FIG. 4 is a flow diagram illustrating operations for updating a network activity report according to some embodiments of the present invention. A network is searched (block 310) and data indicative of potential and/or actual contact with a child is detected (block 320). The detected data is compared to an approved list (block 330) to determine if the contact and/or correspondent is on the approved list (block 340). If the contact is not on the approved list, then a new contact report is generated (block 350) and the report is sent (block 360) to a responsible party. If the contact is on the approved list, then a report regarding that contact is not generated. In this manner, the responsible party receives reports in the circumstance where the child has contact with persons not already evaluated for risk to the child.
FIG. 5 illustrates a network activity report 400 according to some embodiments of the present invention. The report can include, for example, a source of detected data (block 410), data (block 420) and a date and/or time of data posting (block 430). The source of selected data 410 can include data relating to communications with and/or by the child, such as on the internet and/or through a mobile electronic device. The source of selected data 410 can also include network posting that is made by a third party, such as a friend, family member, and/or online predator.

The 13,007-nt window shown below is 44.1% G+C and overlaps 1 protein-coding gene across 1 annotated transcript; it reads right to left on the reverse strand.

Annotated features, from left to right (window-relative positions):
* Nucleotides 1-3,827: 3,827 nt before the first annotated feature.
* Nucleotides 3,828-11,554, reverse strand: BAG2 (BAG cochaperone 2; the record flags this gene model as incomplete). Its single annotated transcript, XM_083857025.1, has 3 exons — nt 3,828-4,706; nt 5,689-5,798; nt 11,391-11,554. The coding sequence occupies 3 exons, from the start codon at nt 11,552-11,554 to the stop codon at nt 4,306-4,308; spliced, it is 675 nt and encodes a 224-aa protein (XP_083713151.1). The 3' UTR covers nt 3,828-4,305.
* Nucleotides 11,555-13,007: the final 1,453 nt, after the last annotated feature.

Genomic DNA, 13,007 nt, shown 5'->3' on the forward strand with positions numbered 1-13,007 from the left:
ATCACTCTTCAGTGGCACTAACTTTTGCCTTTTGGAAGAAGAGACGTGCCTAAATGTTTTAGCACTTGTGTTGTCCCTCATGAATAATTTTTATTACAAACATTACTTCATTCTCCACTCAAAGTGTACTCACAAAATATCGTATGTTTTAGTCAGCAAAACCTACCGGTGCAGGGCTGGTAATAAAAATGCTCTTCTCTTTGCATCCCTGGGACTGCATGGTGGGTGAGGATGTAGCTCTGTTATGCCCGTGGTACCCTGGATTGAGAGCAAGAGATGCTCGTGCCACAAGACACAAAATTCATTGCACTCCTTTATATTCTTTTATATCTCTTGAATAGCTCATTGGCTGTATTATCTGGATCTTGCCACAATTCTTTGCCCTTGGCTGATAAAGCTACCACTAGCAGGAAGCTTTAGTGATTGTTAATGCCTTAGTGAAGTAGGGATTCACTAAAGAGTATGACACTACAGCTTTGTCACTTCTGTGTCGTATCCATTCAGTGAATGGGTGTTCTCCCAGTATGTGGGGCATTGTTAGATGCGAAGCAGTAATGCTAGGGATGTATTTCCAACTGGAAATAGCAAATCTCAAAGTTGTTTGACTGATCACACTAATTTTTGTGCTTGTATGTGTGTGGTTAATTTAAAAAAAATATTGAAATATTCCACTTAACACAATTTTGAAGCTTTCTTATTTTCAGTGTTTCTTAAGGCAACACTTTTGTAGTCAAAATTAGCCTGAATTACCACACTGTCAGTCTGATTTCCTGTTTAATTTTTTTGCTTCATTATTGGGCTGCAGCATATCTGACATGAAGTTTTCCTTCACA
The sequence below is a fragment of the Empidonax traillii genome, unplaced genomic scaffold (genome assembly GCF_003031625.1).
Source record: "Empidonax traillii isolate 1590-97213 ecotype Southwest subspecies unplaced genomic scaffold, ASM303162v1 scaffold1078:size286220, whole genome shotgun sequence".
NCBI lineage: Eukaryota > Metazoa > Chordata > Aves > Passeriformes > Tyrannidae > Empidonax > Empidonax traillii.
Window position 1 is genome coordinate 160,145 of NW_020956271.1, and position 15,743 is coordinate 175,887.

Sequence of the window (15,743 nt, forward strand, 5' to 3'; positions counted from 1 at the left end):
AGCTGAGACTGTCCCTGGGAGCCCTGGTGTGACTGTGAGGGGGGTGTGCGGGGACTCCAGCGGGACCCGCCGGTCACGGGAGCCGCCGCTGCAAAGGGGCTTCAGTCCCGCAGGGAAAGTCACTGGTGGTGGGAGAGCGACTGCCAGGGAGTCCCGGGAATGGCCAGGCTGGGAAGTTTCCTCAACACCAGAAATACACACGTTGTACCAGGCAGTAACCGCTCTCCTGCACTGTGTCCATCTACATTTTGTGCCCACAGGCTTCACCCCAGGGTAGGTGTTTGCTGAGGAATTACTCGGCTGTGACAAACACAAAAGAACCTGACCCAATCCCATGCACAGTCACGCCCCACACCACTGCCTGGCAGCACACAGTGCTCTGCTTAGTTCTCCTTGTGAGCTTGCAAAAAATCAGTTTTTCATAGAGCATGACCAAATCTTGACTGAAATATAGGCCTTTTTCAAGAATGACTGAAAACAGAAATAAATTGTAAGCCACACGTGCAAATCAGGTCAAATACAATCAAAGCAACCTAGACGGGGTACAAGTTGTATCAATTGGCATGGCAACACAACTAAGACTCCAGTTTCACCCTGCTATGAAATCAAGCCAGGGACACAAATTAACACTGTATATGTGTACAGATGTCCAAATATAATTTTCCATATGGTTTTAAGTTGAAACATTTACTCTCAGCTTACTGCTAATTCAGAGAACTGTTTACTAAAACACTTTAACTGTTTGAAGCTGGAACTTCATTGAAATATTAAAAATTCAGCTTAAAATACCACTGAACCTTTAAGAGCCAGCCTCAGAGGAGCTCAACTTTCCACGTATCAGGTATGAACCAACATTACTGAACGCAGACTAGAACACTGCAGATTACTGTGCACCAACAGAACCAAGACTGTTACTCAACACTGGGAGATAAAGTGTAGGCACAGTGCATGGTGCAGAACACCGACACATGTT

The data 420 can be personal data, such as name, age, contact information, identification number, alias, and/or information regarding friends and/or family. The data 420 can also include a call log that can include, for example, a telephone number and/or duration of call. Similarly, the data 420 can also include a location log that includes a list of geographical locations where, for example, a child spends more than a specified amount of time. The location log may also include a listing of times when a child visits a place that is designated off-limits by the parent or other responsible party. The data 420 can further include a network address that corresponds to the location of a specific posting and/or a point of origination for a posting. The date and/or time that data 420 is posted and/or a communication is made can be included and can be useful to determine whether detected data has already been scritinized and/or investigated. A network activity report 400 under the invention disclosed herein can include any combination of the contents described above and can be used by a parent or other responsible party to reduce potential risks to a child associated with information on one or more networks.